Restaurant: Shi-Yang Culture Restaurant
Cuisine: Delicate Japanese (set menu, changes seasonally)
Address: No. 7, Lane 350, Sec 3, Xi Wan Road, XiZhi City, Taipei County (you’ll need a car)
Phone: +886 2 26462266; +886 931381528
There’s a growing number of restaurants in Taiwan that have become popular almost entirely through word of mouth and online referrals (especially on blogs). Some of these are almost impossible to know or find unless you know someone who likes trawling food blogs for unique and fancy places to eat.
Fortunately for us, during our last visit to Taipei we had some friends that were really into finding and experiencing different restaurants. And this one they chose, called Shi-Yang Culture Restaurant, was about as interesting as you could possibly get. Tucked away in the mountains of outskirts of Taipei, literally in the middle of nowhere, Shi-Yang is a surprisingly popular place — ordinarily you would have to book several weeks in advance (we lucked out because someone cancelled at the last minute).
(to read on and see the pics, click on ‘more…’)
Our friends took a day off work for this special event. It was probably around an hour’s drive from Taipei city, and it mostly twisting and winding roads. We got lost a few times, even with a GPS, because the maps didn’t go that far. To make matters worse, there were no signs whatsoever.
Eventually, we saw a dude standing in a driveway, wearing a raincoat and holding a clipboard with a list of reservations for the day. He confirmed our booking and sent us down a steep road until we reached a parking lot. The rain had started to fall, and was getting heavier by the minute.
Shi-Yang is a classy-looking establishment — kind of like something you might see in a wuxia novel. The decor is distinctively Japanese, but it’s also very much built into its natural surroundings. Our table was originally on the bottom floor on some low benches, right outside some ‘private rooms’ built into what looked like a cave. But because my friend’s legs were too long (which made it quite uncomfortable sitting at a table that low), they moved us upstairs.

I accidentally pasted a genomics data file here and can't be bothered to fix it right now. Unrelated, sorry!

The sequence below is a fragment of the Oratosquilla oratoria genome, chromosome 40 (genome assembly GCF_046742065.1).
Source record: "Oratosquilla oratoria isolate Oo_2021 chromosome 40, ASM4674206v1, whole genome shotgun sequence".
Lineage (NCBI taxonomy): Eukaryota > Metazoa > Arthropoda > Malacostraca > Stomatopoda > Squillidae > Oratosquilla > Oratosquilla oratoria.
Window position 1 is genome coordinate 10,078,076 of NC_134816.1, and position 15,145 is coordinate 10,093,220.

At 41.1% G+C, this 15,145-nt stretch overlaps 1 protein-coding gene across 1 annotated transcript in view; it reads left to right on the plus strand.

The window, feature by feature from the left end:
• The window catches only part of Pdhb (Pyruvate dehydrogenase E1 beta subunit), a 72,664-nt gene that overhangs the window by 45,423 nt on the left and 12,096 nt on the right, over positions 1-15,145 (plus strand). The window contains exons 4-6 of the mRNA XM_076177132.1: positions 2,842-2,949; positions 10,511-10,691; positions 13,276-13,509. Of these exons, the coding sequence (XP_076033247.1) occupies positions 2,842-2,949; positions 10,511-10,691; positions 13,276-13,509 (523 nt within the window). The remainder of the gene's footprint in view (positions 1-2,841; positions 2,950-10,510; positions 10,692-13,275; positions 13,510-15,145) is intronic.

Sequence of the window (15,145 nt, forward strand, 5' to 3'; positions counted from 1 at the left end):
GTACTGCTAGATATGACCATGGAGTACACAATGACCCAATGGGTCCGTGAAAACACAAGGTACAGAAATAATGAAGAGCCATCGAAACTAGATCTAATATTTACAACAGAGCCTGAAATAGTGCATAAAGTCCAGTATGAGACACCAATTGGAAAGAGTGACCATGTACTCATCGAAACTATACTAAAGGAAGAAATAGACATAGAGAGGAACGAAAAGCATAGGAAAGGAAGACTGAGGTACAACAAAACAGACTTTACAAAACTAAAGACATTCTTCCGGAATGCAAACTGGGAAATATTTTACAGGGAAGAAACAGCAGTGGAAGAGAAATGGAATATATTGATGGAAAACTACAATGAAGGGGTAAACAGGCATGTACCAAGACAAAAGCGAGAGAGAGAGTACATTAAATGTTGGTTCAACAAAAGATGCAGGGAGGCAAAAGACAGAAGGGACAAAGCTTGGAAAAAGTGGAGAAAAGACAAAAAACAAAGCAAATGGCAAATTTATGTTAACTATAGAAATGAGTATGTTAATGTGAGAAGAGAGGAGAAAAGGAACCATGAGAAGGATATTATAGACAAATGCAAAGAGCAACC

As lunch began at 12 (with set menus), we had time to walk around outside in the tranquil surroundings (with courtesy umbrellas) — a small creek, pebbly walkways, big stones, plenty of trees and man-made bridges. As we discovered, Shi-Yang has several buildings on the unexpectedly large estate.
Anyway, it was time to eat!
I’ll let the pictures speak for themselves, but essentially, I can’t really describe any of them properly. There’s a lot of weird herbs and exotic vegetables. The flavours are fullsome but simple and natural. I won’t say that every dish was my cup of tea (especially the tofu, which I am not a fan of), but each item served was wonderfully presented and refreshingly different. I can definitely see why businessmen would take their Japanese clients to this place and tourists would make the long trip down to the middle of nowhere just to try it.
So that’s that. Shi-Yang is certainly very unique, and I assume if you had this type and quality of food anywhere else, it would cost at the very least AU$100 a head — but in Taiwan it costs just NT$1000 (+10% service charge) per person, which translates roughly to about AU$38! Considering the food, the setting, the ambience and the service, that is a very cheap meal!
As I said before, not every dish was to my liking (but that’s just my pickiness more than anything), and it is very very hard to get to, but Shi-Yang is a quality dining experience whichever way you look at it.
9 out of 10!